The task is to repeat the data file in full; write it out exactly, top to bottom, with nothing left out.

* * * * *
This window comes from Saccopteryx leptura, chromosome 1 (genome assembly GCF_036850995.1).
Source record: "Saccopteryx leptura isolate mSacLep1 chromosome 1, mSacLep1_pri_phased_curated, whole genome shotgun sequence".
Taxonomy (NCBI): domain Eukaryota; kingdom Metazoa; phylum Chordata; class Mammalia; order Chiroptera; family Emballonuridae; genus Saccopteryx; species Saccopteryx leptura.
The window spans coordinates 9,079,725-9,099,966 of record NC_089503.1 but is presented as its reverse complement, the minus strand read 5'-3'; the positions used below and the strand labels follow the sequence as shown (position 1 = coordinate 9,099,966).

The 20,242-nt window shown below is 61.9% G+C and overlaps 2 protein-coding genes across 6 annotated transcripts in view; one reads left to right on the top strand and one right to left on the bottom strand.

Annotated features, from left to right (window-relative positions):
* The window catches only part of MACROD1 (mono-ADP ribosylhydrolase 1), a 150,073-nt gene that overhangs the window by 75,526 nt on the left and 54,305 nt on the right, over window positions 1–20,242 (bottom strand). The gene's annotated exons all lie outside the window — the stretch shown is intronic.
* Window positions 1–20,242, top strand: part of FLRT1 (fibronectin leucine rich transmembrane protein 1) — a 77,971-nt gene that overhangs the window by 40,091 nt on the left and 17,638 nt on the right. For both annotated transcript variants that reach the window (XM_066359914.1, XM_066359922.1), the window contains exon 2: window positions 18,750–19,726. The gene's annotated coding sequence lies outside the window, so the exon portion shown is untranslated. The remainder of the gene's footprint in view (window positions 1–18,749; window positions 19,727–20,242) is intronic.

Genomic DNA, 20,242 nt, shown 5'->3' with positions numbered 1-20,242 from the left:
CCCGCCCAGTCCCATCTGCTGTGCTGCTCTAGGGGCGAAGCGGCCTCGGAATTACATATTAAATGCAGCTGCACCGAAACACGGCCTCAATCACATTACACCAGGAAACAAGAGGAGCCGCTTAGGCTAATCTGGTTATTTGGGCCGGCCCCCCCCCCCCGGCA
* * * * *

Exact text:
This window comes from Saccopteryx leptura, chromosome 1 (genome assembly GCF_036850995.1).
Source record: "Saccopteryx leptura isolate mSacLep1 chromosome 1, mSacLep1_pri_phased_curated, whole genome shotgun sequence".
Taxonomy (NCBI): domain Eukaryota; kingdom Metazoa; phylum Chordata; class Mammalia; order Chiroptera; family Emballonuridae; genus Saccopteryx; species Saccopteryx leptura.
The window spans coordinates 9,079,725-9,099,966 of record NC_089503.1 but is presented as its reverse complement, the minus strand read 5'-3'; the positions used below and the strand labels follow the sequence as shown (position 1 = coordinate 9,099,966).

The 20,242-nt window shown below is 61.9% G+C and overlaps 2 protein-coding genes across 6 annotated transcripts in view; one reads left to right on the top strand and one right to left on the bottom strand.

Annotated features, from left to right (window-relative positions):
* The window catches only part of MACROD1 (mono-ADP ribosylhydrolase 1), a 150,073-nt gene that overhangs the window by 75,526 nt on the left and 54,305 nt on the right, over window positions 1–20,242 (bottom strand). The gene's annotated exons all lie outside the window — the stretch shown is intronic.
* Window positions 1–20,242, top strand: part of FLRT1 (fibronectin leucine rich transmembrane protein 1) — a 77,971-nt gene that overhangs the window by 40,091 nt on the left and 17,638 nt on the right. For both annotated transcript variants that reach the window (XM_066359914.1, XM_066359922.1), the window contains exon 2: window positions 18,750–19,726. The gene's annotated coding sequence lies outside the window, so the exon portion shown is untranslated. The remainder of the gene's footprint in view (window positions 1–18,749; window positions 19,727–20,242) is intronic.

Genomic DNA, 20,242 nt, shown 5'->3' with positions numbered 1-20,242 from the left:
CCCGCCCAGTCCCATCTGCTGTGCTGCTCTAGGGGCGAAGCGGCCTCGGAATTACATATTAAATGCAGCTGCACCGAAACACGGCCTCAATCACATTACACCAGGAAACAAGAGGAGCCGCTTAGGCTAATCTGGTTATTTGGGCCGGCCCCCCCCCCCCGGCA